Bryde’s whales may not be the biggest ones around but they’ll still grow 14m long and 20 tons in weight. Their sleek, elongated bodies carry an upright dorsal fin up to 46 cm in height, and like with other rorquals, their mouths hide two rows of baleen plates instead of teeth. For reasons unknown, Bryde’s whales surface irregularly and unexpectedly change direction. Experts have identified two distinct populations off the Eastern and Western Cape – one which remains mostly offshore and migrates seasonally, and the other which consistently hangs out in shallower waters.
Being an elusive animal, Bryde’s whale is not easy to observe; it keeps its distance to boats and a good sighting is usually possible only when it’s feeding. From late summer until winter you may see flocks closer to the shore as they follow the sardine run – seasonal fish movement along the Eastern Cape coastline to the South Coast of KwaZulu Natal.
Only up to 10 meters long, Minke whale is the smallest of all baleen whales, distinguishable also by a white band visible on each of its flippers. This is a solitary animal which often swims alone though it may be seen accompanied by one or two of its buddies. Minke whales frequently enter bays and estuaries and tend to exhibit unpredictable underwater movements, pulling a vanishing act worthy of the most skilled magicians.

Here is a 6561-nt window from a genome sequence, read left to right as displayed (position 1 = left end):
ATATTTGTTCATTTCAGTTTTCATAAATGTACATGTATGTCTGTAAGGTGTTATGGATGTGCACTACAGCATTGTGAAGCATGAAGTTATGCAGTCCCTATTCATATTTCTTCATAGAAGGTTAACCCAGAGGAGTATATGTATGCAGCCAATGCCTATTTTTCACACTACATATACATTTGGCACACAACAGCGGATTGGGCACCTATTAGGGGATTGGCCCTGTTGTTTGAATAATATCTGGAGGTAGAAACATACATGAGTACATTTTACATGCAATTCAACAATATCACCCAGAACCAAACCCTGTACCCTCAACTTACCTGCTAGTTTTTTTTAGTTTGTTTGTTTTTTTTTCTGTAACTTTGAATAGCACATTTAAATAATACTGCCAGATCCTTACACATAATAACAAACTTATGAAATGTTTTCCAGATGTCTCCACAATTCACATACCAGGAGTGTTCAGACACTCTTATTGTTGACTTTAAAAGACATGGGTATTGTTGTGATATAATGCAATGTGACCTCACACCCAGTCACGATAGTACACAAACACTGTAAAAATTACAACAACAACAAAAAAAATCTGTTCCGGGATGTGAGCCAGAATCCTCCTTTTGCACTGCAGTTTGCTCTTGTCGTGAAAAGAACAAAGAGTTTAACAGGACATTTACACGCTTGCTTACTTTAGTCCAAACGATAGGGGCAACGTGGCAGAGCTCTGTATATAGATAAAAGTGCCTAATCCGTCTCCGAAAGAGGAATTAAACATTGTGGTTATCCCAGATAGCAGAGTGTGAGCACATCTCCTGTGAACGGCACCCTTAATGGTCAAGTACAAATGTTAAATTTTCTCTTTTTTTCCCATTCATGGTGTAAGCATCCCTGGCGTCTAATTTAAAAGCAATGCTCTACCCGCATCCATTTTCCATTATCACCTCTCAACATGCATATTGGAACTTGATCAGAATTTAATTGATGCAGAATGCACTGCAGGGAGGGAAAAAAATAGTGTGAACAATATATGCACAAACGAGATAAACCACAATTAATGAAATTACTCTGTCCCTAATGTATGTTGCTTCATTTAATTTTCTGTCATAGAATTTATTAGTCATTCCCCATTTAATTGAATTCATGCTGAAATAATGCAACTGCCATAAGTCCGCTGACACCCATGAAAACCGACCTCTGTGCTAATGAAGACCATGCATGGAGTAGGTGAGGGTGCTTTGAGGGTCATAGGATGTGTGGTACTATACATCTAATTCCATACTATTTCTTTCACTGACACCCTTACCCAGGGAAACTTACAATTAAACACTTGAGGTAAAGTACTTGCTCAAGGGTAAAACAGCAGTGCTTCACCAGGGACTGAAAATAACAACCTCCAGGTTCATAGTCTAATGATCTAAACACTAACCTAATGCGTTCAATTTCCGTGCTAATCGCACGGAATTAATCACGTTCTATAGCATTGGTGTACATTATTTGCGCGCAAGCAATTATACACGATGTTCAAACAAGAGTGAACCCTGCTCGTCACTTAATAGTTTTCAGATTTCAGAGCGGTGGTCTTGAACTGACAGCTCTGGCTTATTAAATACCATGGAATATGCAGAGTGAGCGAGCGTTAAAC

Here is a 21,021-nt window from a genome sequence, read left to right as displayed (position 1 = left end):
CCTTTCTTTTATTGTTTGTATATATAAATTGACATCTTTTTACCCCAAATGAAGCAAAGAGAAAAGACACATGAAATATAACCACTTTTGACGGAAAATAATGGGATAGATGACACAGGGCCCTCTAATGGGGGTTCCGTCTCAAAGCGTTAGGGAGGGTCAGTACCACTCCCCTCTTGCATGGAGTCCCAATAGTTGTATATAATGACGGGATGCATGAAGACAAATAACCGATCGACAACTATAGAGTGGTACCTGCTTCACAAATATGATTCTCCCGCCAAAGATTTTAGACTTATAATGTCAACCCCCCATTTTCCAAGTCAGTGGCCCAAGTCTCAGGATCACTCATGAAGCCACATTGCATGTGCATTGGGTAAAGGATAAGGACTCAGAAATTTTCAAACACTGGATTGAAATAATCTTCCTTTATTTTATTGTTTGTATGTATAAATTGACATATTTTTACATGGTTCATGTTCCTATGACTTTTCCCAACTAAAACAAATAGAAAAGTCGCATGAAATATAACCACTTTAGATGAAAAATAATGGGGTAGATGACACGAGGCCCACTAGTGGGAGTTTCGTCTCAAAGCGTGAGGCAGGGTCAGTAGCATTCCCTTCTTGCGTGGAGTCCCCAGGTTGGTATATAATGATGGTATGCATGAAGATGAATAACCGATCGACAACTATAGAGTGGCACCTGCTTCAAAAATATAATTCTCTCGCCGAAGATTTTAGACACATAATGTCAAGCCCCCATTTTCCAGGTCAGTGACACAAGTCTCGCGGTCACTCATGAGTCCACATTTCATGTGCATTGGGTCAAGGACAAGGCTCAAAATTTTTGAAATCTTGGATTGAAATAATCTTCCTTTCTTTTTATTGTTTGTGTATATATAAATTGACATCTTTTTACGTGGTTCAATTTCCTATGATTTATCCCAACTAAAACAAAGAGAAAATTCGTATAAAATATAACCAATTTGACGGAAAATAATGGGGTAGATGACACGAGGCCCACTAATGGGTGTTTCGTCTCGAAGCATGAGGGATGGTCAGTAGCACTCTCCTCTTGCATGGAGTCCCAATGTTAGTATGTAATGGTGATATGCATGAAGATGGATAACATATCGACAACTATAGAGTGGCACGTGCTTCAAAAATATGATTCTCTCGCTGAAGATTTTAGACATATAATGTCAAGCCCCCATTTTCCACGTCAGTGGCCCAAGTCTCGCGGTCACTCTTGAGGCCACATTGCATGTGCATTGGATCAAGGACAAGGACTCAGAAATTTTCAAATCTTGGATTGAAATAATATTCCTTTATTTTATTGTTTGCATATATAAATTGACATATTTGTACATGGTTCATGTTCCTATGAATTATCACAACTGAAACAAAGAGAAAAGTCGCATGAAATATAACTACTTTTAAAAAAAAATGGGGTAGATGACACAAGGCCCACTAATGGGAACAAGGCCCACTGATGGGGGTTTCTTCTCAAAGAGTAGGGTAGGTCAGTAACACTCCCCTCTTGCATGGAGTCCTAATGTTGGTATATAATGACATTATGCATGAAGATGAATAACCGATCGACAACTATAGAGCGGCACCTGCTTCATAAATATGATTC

Killer whale is its number one enemy which, apparently, has a particular liking for Minke tongues and lower jaws. When they see the predator approaching, Minke whales will try to escape rather than engage in a fight. They’ve been seen trying to hide below a ship's hull but still didn’t manage to win in these fatal hide-and-seek games.
Sperm Whale is the hero of Moby Dick, a popular 1851 novel which describes Ahab’s obsessive quest of the whale which has bit off his leg on the captain's previous voyage. Sperm whale has a distinct shape with a large square head accounting for nearly one third of its total body length. It’s brain, five times as heavy as that of a human, is the largest brain on Earth.